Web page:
Filing lamb’s tongues - inspiration from George Walker

A few days ago, I was starting one of the last stages on a pair of Bayfield rabbet planes - filing the lamb’s tongues where the chamfers terminate. As I was preparing to do this, George Walker immediately came to mind. Over the last several years, George has been introducing design as it relates to woodworking and furniture making. This is no small task, and (I think) is more challenging than the technical aspects of woodworking. George has been going to great lengths to demystify and break down design elements into more manageable pieces. Taking seemingly complex shapes and profiles and revealing the simple, building blocks behind them. It was the notion of breaking things down into simple elements that prompted this post. 

These 2 planes are scaled down versions of the full sized Bayfield I made last year. The original Bayfield was 1-1/4" wide and 9" long. The larger of these planes is 3/4" wide by 7-1/2" and the smaller one is 5/8" wide and 6" long. The 3 different sizes meant I needed to scale the lambs tongues accordingly.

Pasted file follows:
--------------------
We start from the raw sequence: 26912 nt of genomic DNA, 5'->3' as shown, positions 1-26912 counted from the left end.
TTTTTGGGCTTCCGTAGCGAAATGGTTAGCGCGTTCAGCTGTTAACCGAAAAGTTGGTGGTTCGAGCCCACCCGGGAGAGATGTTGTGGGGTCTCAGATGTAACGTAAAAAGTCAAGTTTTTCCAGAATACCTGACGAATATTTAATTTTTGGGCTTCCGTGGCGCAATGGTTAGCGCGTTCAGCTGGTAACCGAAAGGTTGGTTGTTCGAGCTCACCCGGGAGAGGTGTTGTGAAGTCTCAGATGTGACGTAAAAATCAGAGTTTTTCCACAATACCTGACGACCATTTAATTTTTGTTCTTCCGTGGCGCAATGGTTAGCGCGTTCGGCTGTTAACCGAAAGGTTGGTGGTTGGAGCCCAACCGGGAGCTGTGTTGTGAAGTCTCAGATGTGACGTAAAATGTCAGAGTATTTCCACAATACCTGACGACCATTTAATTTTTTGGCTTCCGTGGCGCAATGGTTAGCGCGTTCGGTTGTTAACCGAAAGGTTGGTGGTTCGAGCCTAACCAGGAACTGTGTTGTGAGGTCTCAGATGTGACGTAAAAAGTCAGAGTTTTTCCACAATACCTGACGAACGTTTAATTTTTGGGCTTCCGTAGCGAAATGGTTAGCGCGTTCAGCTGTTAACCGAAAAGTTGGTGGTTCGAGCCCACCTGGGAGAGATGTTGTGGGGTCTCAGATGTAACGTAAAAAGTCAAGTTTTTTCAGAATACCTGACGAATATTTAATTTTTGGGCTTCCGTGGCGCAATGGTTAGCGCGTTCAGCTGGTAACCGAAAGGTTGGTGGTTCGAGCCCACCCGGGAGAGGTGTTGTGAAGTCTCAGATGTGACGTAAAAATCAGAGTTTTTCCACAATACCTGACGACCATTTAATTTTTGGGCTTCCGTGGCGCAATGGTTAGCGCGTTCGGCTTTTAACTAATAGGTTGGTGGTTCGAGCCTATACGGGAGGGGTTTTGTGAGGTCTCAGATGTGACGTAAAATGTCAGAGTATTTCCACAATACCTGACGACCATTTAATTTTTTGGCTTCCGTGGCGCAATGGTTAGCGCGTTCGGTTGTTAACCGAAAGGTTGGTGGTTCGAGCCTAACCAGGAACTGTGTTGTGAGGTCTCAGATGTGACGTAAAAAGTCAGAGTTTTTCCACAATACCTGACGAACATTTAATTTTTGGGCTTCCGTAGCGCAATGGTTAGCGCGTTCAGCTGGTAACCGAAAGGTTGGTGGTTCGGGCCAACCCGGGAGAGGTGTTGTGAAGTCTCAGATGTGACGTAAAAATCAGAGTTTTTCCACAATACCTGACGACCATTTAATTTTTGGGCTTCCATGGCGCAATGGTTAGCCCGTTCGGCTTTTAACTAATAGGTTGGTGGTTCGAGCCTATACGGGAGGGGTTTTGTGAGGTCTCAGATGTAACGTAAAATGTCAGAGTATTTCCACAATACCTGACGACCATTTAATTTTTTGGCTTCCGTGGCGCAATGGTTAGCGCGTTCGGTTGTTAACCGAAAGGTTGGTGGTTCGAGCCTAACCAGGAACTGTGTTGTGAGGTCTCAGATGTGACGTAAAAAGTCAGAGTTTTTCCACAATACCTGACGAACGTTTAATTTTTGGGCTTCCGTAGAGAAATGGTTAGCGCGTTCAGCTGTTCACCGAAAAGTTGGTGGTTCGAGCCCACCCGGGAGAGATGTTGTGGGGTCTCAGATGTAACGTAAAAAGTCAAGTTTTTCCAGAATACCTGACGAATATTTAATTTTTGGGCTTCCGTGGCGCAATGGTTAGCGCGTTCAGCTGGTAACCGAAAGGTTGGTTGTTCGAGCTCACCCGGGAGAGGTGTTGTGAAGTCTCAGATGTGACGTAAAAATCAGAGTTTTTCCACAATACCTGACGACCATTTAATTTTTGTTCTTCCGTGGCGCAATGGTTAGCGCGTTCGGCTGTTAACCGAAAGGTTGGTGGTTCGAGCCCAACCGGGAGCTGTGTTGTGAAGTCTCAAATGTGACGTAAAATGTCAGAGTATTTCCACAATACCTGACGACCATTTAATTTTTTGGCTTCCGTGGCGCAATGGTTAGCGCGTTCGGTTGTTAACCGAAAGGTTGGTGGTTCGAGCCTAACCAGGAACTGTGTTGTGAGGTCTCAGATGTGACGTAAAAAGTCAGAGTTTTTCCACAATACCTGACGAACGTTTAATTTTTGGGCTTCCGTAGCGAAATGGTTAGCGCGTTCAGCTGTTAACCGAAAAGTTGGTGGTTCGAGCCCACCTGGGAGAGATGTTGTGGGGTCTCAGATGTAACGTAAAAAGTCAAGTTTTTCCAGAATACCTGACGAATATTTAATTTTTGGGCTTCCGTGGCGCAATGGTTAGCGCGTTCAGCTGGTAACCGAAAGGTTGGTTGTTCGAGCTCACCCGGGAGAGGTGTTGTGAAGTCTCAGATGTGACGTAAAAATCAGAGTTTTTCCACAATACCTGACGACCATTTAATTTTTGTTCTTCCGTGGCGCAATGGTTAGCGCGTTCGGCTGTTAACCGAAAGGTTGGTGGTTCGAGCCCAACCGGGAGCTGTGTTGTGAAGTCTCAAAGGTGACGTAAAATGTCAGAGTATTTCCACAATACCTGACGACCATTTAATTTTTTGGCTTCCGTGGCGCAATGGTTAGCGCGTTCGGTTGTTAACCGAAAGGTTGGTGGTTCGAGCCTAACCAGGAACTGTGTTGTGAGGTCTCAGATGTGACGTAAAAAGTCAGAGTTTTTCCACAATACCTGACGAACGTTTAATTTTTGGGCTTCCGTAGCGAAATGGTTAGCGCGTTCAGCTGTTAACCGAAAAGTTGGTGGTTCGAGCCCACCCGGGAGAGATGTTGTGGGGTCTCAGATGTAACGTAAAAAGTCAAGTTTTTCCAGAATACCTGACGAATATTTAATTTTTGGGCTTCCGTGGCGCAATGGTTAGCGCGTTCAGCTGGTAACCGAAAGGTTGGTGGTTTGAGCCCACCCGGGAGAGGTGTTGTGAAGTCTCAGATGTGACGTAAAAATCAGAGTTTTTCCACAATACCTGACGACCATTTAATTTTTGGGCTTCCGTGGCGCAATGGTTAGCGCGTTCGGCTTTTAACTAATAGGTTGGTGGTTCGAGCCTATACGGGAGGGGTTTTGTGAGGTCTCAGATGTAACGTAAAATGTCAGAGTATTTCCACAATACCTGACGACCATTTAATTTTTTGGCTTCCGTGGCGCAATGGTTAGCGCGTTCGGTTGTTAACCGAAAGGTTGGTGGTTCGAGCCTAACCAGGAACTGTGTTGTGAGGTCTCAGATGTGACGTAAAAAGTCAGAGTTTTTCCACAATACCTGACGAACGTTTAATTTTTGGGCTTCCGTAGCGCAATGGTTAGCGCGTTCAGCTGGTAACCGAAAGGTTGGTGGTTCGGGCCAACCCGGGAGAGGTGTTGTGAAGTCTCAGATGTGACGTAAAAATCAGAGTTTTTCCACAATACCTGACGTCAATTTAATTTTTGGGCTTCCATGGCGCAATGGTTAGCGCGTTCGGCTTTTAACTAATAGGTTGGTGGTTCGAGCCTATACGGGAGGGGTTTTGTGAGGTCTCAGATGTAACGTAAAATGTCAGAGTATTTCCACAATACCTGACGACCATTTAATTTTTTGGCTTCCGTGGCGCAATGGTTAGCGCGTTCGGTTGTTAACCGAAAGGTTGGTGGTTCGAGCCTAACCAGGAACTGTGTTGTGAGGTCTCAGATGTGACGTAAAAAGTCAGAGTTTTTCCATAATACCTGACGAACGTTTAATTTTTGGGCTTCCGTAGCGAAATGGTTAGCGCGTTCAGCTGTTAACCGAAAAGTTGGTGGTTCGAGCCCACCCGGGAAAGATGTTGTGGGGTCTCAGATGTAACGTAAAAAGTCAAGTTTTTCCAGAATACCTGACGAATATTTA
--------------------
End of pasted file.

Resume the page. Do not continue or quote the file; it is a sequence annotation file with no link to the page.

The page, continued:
A lambs tongue can look like a somewhat tricky detail to add, but when you break it down, it is really quite simple. You only need 2 files - a triangular file and a full round file.

The 2 arrows show the locations for starting with each of the 2 files. 

This photo show the setup. The plane is elevated on a block of cedar so I can take a longer file stroke. The clamps are somewhat centered so I have lots of room to work around the edges. 2 clamps so it does not pivot and scratch the metal surface.

These are the 3 files for the 2 different sized planes. The top file (1/4") is the round file I used on the original Bayfield. The second one down is also a full round - 3/16". The third file is a full round - 5.32". The file at the bottom is a triangular file with a flat on the edge. I used this same file for all three planes.

This is the first cut. Notice how the file is parallel to the plane. The black sharpie line is where I file too. I am not sure of the angle - I just do it by eye. I file to the sharpie on one side and until it looks right on the other side. It is really important that the triangular file is dead center on the top scribe mark. 

This is the round file in the center of the second scribe line. You want to maintain the same angle and keep it parallel to the body of the plane.